SS-31 is a cell-permeable peptide concentrated in the inner mitochondria membrane, which is where reactive species are generated. By scavenging ROS and reducing their production in the mitochondria, SS-31 helps to prevent mitochondrial permeability transition, and the release of cytochrome C. SS-31 was shown to significantly improve spatial working memory, motor skill learning, and gait coordination in aged mice.

Peptide MOTS-C

MOTS-c is an amino-acid peptide within the mitochondria that supports muscle mass and regulates metabolism, while also regulating mitochondrial influence on insulin and metabolism. MOTS-c appears to prevent age-dependent and high-fat-diet-induced insulin resistance in mice, as well as diet-induced obesity.

Spermidine

The polyamine spermidine appears to provide similar benefits to caloric restriction including autophagy and protein deacetylation, allowing cells to regenerate and rejuvenate! Spermidine may also protect against metabolic disease, heart disease, and neurodegeneration. DM me on IG to learn which brands I like the best.

Alpha-Ketoglutarate
Alpha-ketoglutarate (CaAKG) is an important molecule in the Krebs cycle that determines the overall rate of the citric acid cycle. Alpha-ketoglutaric acid is known for enhancing athletic performance and boosting metabolism. Studies in mice suggest that CaAKG significantly reduces levels of systemic inflammatory cytokines, which in turn suppresses chronic inflammation and promotes longer, healthier life.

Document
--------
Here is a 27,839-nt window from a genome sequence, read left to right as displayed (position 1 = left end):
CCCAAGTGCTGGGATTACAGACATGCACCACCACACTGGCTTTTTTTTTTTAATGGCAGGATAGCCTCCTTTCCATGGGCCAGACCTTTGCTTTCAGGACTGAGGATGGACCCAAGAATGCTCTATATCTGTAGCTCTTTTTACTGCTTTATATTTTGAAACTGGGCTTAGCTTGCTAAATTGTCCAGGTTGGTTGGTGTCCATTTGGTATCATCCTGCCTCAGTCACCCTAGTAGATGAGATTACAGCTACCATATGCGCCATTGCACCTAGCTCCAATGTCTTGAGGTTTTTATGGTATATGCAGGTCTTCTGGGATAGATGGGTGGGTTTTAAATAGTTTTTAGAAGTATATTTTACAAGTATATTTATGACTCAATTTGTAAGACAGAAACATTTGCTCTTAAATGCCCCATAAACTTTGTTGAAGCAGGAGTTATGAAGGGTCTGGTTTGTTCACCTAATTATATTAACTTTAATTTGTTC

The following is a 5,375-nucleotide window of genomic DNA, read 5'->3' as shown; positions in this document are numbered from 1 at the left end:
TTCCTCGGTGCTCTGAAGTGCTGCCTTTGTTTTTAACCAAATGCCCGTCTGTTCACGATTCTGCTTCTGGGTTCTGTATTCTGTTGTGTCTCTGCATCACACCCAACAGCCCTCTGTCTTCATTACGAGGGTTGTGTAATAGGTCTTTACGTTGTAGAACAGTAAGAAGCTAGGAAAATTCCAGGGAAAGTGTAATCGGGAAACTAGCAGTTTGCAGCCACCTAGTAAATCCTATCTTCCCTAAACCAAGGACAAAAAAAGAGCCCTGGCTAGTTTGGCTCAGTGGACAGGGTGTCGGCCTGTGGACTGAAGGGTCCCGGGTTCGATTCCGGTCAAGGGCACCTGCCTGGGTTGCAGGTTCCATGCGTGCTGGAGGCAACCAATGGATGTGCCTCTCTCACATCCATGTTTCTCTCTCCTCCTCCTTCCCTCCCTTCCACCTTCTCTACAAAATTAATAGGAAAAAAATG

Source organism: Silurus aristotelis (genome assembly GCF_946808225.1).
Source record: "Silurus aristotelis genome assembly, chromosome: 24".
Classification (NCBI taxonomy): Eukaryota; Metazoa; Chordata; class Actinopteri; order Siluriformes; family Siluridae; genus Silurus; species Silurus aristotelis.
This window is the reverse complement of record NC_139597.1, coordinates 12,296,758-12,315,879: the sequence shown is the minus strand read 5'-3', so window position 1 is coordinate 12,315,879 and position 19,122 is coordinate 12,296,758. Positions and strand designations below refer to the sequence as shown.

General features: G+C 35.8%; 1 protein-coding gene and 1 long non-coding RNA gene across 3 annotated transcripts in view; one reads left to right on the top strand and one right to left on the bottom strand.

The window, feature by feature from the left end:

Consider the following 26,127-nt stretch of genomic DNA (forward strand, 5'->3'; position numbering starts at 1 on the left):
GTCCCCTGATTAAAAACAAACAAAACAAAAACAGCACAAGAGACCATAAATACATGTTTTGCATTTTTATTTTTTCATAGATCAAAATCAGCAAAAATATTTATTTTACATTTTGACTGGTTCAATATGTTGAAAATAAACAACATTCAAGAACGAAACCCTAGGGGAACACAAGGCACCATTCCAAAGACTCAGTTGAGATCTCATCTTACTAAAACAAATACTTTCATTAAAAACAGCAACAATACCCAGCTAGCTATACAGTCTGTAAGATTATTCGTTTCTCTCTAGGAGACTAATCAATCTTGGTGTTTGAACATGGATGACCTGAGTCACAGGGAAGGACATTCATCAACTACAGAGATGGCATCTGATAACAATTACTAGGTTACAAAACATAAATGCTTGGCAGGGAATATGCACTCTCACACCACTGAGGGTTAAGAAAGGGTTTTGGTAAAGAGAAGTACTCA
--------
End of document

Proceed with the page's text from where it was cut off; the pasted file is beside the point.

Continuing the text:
Regulate mTOR and AMPK
mTOR (mechanistic/mammalian target of rapamycin) is a serine/threonine kinase which has been implicated in many of the processes associated with aging. This typically includes reduced nutrient status, poor maintenance of biological pathways, autophagy, mitochondrial dysfunction, and cellular deterioration.
AMP-activated protein kinase (AMPK) is known as the “energy sensor” of a cell and plays a crucial role in cellular energy homeostasis. It is active when the nutritional status is low, and inactive when the nutritional status is adequate; mTOR is activated by the opposite conditions.  AMPK is also known to support some of the most crucial factors involved in aging and lifespan: resistance to stress, cell survival and growth, cell death, and autophagy. Specific AMPK activation was found to delay aging and increase lifespan in insects.

Take Care Of Your Telomeres

Telomeres are the “caps” at the end of each strand of DNA, like the plastic tips on shoelaces. Telomeres protect our chromosomes from damage. Unfortunately, telomere length decreases with age, which can lead to dysfunction or death of somatic cells, affecting our health and longevity. Shorter telomeres have also been linked to increased incidence of diseases. Studies show an association between maintaining a healthy weight, eating a healthy diet, exercising regularly, and managing stress are associated with longer telomeres. One could say that living an intentional and healthy lifestyle is associated with maintaining telomere length.